The Dalai Lama once said, citing a Tibetan saying, that “tragedy should be utilized as a source of strength.” As 2020 comes to a close, there can perhaps be no better way to approach such a turbulent, tumultuous, and yes, tragic year than to make sure that we learn and apply the hard lessons it has to teach us.

In this, the first in a series of posts about what we've learned—or need to learn—about security and risk management from the 2020 pandemic, we’ll review crisis management. In a year that far too many companies and individuals have experienced as one long and unfolding crisis, those lessons have at times been painful. But if we recognize what they have to teach us, and apply those lessons to the ways in which we think about and prepare for future crises, we may be able to mitigate their impact in ways that save dollars, businesses, and even lives.

Recognition and preparation

The first and arguably most important piece of the crisis management puzzle is to recognize and respond to the fact that crises will happen. If it wasn’t clear before, crisis management isn’t just a thought exercise: it’s a mission-critical endeavor with profound real-world consequences. 2020 may have reminded us all of the Eisenhower dictum that “planning is everything.” Planning for the next crisis or series of crises should take precedent over any other element of risk management.

Whether it’s because fewer leaders today have been through impactful and perspective-altering global crises like World War II and the Great Depression, or simply because of a general human reluctance to accept that worst-case scenarios can and will happen, we simply were not prepared for the COVID pandemic. Unfortunately, it’s not unusual for people to be unprepared for a crisis. From workplace violence to natural disasters, businesses have been caught unaware far too many times in the past. Even those that thought about disasters and invested in emergency planning often didn’t have the emotional intelligence—the lived experience and knowledge that things can and do go very wrong. Shaken by a pandemic that has left an indelible impact on the world, we are equipped with a new and more nuanced understanding of what risk really means. Individuals and institutions are now on alert, animated by hard-earned experiential wisdom.

Tactical and operational adaptation

The question, of course, becomes what we do with that wisdom. What lessons have we learned, and how can we adapt going forward to make sure that we are better prepared for the next crisis.

Money matters

The way many companies and institutions manage cash has changed—or will need to change. Businesses need to become much more cognizant and cautious of not just their month-to-month financials, but the structural economic foundation of their operations. Decision-makers are paying much close attention to things like how much debt to carry, and what kind of cash reserves they need to keep on hand.

New environments

The workplace itself has changed forever. Newly mobile, work-at-home or hybrid work models may have been a necessity at first, but businesses have discovered that they come with a range of potential benefits. While security professionals will need to address any infosec challenges that come from newly flexible work models, this approach allows companies to diversify their operations and enhance their operational resilience in ways that make them less vulnerable to disruption from crises.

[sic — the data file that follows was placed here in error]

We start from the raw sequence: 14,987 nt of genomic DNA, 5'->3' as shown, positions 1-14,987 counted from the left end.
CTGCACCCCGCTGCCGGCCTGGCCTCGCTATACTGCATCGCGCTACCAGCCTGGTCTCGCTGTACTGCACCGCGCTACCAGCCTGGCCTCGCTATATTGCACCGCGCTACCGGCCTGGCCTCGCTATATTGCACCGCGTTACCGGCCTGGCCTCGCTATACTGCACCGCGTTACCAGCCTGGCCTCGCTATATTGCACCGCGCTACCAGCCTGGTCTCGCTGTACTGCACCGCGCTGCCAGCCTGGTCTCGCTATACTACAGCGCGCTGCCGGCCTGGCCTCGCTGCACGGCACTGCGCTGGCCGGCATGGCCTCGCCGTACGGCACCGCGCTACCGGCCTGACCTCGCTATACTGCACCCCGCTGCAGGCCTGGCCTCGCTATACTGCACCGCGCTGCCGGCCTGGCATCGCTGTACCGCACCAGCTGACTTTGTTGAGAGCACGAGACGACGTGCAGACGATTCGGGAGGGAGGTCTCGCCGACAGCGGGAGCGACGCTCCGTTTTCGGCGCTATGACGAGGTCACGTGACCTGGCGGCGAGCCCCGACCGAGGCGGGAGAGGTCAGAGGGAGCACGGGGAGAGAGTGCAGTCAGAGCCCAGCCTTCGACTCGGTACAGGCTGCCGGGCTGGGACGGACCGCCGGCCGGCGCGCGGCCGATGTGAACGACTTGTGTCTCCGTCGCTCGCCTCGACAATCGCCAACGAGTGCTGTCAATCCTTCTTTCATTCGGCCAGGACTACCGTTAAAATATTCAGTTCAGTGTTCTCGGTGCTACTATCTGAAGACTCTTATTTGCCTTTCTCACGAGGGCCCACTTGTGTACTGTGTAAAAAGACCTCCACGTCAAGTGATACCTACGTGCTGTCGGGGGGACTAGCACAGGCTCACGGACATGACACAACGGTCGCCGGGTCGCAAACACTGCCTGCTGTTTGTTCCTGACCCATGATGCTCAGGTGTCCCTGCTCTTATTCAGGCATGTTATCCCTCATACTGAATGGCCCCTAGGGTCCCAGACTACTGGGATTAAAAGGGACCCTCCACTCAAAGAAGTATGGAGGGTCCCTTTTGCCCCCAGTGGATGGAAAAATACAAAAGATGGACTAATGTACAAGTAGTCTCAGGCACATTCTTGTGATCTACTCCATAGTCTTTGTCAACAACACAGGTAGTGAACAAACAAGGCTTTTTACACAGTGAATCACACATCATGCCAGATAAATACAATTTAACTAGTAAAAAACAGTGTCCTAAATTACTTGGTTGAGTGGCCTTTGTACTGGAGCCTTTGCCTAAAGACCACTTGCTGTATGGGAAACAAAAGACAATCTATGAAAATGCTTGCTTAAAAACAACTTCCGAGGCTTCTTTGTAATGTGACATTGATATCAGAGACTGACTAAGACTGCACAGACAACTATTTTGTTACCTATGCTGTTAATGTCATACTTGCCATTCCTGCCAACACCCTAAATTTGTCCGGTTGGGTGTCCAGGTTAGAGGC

Coordination and connectivity

In the past, the question of who leads and coordinates crisis management planning has often been left up in the air. Is it security? HR? Legal? Environmental health and safety? The reality is that all of these elements need to have some kind of coordinated structure and shared mission. We’ve seen in 2020 that having the COO be a part of that unified team is essential. Because if you don’t have meaningful operational engagement, you don’t have a crisis management process that will be able to withstand the pressures of a real-world emergency.

Agility and reality

2020 has also shown us that crisis management must be more than a binder on a shelf. Companies need to be agile and effective—not corporate and clunky. Policies and procedures need to be documented, but also usable, accessible, and familiar—drilled into team members through regular training and preparation. The speed and severity of the pandemic’s emergence drilled home the point that businesses need to act with swiftness and confidence to identify and mitigate emerging threats. Those that were most successful limiting the impact of COVID to their people, properties and processes were companies that had active crisis management programs in place. They knew what to do, and they were not caught in denial or wishful thinking (as too many governments were). 2020 has demonstrated that it pays to be skeptical of conventional wisdom. Those that were quick to respond with bold measures are not only in a better position today than their contemporaries, but they are also likely to be better prepared for future challenges as well.

Prepared, but not scared

Crises don’t follow a pattern. And if there is one critical lesson to be learned from 2020, it’s that complacency has a cost. It won’t be another 100 years until the next pandemic or global emergency. It might not even be another 100 days! Above all, COVID has shown us the value of taking emergency planning and crisis management seriously, and of staying hyper-attuned to the potential for dangers and disruptions. The good news, and the silver lining of 2020’s dark cloud, is that people are paying more attention and taking this process seriously. We are already seeing more proactive thinking around risk and emergency planning, and of the importance of working with experienced security professionals to help identify and respond to future threats and crises.

Published December 09, 2020